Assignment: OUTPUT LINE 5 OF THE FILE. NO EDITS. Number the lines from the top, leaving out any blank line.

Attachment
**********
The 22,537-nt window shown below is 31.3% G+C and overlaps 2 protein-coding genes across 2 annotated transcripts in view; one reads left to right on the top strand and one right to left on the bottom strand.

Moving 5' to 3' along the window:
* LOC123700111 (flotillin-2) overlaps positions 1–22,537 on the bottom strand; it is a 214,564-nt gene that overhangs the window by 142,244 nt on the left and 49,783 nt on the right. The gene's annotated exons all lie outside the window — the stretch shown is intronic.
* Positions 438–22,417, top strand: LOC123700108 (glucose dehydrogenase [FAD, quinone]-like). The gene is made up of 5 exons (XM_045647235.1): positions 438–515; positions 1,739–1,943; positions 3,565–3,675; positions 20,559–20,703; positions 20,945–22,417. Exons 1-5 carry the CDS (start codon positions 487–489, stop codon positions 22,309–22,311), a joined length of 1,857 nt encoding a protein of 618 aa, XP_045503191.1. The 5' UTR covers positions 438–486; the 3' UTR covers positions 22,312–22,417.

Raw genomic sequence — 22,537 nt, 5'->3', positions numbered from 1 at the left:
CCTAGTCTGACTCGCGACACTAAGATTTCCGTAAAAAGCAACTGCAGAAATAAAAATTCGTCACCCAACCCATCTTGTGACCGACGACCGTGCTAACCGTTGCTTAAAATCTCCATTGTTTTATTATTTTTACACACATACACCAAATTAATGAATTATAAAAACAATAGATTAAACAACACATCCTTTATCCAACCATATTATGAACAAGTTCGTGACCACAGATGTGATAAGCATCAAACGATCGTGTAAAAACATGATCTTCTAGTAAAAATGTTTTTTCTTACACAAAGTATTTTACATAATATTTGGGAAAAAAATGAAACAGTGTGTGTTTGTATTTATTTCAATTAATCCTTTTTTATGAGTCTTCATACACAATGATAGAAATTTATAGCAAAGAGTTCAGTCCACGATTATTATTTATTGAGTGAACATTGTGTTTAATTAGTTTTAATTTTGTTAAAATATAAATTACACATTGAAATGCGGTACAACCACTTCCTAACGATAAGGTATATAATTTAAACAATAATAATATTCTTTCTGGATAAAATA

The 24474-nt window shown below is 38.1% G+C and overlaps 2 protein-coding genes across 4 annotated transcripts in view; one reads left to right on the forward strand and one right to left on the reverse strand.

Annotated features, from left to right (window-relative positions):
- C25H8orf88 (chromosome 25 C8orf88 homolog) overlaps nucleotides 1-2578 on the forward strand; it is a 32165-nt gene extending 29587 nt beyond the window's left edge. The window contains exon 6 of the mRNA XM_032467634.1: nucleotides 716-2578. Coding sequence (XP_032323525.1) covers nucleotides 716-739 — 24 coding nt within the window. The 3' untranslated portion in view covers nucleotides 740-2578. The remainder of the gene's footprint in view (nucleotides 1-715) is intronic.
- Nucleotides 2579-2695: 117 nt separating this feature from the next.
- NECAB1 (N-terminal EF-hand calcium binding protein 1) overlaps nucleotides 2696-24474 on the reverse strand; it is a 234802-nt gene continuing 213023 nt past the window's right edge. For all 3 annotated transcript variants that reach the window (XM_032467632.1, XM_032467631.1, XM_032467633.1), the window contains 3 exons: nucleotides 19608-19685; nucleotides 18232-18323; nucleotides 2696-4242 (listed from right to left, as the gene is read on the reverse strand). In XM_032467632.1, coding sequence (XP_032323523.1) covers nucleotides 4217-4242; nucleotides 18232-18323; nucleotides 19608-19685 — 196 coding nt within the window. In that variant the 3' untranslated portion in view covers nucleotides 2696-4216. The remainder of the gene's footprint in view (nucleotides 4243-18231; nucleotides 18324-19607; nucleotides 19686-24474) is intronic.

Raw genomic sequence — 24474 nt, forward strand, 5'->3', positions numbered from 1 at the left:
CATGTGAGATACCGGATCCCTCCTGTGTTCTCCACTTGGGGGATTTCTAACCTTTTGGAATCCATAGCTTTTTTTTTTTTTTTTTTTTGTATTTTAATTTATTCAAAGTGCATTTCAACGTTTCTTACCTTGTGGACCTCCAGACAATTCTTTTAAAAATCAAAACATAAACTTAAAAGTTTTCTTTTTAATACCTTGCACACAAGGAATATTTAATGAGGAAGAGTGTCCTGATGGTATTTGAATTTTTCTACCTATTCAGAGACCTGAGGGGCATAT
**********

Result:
Raw genomic sequence — 22,537 nt, 5'->3', positions numbered from 1 at the left: